George Viṣan: The war between Russia and Ukraine has had a direct and immediate impact on Romania’s defense and security. Firstly, it highlighted the fragility of the international system. For the first time in more than 60 years, borders in Europe could be changed through force of arms. Secondly, it showed the importance of investing in defense. Due to the economic crisis, between 2010 and 2014 Romania allocated around 1% of its GDP for defense expenditure and, in practice, it spent even less. This meant that few acquisitions could be made and very few training exercises could be organized. After the Ukrainian crisis, defense spending is gradually increasing although it is still under 2% of GD and the number of military exercises, both national and international, grew exponentially – there were 400 military exercises in 2015 alone. Only in 2017 will Romania spend 2% of its GDP on defense and after that, hopefully, defense expenditure will hover around that number for the next 10 years.

Thirdly, the war in Ukraine showed Russia’s aggressive and mischief potential close to Romania’s border – in Moldova. It would have been contrary to Romania’s interest if Russia interfered in Moldova, simultaneously with its military adventure in Ukraine.

Finally, the war in Ukraine showed Romania’s importance of belonging to a strong alliance system and having close security and defense partnership with the United States. Without these elements, Romania would be in a far more difficult situation than it is today, given Russia’s belligerency.

Igor Fedik: Do Romania and Ukraine have to develop much closer military and military-technical cooperation in current circumstances? Will it be efficient?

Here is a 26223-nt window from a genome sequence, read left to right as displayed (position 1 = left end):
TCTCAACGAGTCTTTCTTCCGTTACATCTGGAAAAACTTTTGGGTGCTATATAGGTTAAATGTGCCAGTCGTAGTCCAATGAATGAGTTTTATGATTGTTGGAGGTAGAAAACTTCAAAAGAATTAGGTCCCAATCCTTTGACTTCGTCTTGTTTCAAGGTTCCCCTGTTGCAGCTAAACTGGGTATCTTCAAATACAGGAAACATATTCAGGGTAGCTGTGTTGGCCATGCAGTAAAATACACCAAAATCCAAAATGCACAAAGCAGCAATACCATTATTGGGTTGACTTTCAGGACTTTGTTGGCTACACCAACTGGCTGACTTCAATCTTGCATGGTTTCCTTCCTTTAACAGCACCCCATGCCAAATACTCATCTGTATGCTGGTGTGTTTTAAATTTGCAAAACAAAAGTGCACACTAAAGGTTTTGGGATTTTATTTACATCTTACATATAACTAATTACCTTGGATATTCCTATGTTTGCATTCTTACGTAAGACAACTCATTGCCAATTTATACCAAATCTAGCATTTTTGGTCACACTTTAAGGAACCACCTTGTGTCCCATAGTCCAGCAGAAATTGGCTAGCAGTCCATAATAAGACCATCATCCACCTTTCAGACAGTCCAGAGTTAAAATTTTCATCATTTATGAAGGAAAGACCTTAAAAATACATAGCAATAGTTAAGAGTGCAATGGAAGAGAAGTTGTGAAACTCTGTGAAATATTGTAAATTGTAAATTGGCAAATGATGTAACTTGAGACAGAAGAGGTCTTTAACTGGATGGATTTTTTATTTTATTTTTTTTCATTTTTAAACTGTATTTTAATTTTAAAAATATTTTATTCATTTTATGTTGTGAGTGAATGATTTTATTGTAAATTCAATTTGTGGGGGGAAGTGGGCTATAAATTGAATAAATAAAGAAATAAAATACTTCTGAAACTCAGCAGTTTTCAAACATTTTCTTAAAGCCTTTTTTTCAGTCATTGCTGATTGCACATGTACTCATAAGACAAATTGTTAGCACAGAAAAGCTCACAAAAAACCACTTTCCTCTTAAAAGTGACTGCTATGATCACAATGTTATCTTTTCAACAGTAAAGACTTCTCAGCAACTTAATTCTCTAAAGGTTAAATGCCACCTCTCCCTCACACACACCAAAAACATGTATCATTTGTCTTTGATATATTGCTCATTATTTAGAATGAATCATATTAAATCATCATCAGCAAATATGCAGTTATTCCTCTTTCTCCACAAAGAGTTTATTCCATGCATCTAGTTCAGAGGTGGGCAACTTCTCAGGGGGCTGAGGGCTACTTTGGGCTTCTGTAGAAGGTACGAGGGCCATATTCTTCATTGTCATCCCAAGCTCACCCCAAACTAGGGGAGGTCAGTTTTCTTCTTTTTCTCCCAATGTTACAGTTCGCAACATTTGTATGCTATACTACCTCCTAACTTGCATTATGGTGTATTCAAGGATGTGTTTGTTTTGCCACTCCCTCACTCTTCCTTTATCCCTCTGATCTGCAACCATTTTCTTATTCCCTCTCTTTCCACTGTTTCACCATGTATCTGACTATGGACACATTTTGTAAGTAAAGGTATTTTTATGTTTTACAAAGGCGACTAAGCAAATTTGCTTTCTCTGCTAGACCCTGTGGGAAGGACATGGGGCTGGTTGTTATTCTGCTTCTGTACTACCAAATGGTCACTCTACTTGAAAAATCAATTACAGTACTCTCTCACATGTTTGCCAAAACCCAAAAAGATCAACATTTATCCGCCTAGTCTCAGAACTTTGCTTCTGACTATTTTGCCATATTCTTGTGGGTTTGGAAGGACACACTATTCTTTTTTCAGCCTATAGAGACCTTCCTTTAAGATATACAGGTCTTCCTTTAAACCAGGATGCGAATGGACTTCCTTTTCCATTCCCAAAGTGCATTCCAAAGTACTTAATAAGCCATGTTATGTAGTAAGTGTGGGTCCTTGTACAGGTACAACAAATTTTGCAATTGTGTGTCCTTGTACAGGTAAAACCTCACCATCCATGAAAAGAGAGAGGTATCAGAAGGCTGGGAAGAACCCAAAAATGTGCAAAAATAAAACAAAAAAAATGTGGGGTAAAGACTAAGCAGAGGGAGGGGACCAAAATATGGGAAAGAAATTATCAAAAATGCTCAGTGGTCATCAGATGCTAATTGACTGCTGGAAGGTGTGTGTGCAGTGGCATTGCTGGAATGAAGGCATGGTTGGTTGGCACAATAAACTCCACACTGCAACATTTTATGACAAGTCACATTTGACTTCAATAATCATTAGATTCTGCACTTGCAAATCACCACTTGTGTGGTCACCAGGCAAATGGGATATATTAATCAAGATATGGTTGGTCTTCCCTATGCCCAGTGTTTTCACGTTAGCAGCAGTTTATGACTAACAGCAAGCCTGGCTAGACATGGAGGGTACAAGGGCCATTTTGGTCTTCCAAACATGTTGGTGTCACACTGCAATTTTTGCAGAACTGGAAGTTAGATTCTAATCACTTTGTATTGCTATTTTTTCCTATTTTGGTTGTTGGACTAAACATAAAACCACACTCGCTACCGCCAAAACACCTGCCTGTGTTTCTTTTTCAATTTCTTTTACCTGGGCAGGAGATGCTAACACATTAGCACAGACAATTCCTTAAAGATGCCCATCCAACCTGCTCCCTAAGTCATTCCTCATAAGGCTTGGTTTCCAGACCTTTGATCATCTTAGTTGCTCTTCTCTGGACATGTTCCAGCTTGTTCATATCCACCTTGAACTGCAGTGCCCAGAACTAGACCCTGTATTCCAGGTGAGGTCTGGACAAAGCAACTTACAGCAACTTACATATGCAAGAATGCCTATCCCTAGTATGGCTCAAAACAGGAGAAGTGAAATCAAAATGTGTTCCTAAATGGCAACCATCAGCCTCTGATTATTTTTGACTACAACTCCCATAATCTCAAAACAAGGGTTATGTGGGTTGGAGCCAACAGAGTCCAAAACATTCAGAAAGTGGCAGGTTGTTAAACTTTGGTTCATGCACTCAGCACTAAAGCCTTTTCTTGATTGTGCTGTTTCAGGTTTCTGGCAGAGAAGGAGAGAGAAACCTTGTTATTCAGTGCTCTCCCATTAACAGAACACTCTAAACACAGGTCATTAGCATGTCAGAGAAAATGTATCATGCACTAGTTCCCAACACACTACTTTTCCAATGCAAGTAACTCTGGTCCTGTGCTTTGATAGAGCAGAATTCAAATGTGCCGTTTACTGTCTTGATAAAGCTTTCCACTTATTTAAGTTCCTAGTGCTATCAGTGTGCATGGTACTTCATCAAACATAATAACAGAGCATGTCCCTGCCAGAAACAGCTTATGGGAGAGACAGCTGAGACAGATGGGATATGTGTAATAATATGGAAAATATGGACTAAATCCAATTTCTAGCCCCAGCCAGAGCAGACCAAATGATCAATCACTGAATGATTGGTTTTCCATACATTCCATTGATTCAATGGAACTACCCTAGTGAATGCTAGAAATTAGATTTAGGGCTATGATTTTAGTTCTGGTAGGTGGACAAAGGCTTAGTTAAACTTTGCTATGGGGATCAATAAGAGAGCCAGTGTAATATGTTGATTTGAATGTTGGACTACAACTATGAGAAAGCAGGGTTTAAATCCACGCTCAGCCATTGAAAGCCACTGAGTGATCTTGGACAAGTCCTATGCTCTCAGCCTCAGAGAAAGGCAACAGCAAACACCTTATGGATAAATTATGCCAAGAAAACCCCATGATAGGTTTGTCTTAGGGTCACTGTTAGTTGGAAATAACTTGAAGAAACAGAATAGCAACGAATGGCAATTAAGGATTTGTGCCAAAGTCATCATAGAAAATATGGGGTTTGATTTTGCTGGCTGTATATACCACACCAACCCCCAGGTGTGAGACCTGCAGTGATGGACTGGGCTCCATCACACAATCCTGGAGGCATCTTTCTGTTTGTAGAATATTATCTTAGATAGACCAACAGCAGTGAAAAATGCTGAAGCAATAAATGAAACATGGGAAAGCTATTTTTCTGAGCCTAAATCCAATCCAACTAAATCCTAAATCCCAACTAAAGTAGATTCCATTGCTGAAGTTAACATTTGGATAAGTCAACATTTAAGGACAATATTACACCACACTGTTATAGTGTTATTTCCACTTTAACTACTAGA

George Viṣan: In the current regional and international context, Romania and Ukraine should intensify their military cooperation. However, I cannot say what will happen in the near and medium term given the idiosyncrasies of the bilateral relations. Ukraine and Romania haven’t enjoyed a very close bilateral relations after the dissolution of the USSR. The Black Sea delimitation dispute showed how conflict prone was the bilateral relationship in diplomatic terms before 2014. Another salient bilateral issue was respect for the rights of the Romanian minority in Ukraine. Also, Romania’s accession to NATO and EU may have been wrongly perceived in Kiev.

After 2014, there was a gradual détente between Romania and Ukraine, but I would not call today’s relationship a close one. There is evidently room for improvement and Russia’s aggressiveness is an argument for increased cooperation in terms of security and defense policy, but I think there is still some residual distrust between Kiev and Bucharest that needs to be overcome.

If you are referring to military acquisitions, I don’t see any relevant military technical cooperation in the short and medium term between Bucharest and Kiev. Romania is a part of NATO and, consequently, most of its military acquisitions will be from the members of this block. On the other hand, both countries could benefit from military exchanges. My guess is that Romanian military planners will be very interested in their Ukrainian counterparts’ experience in Donbas.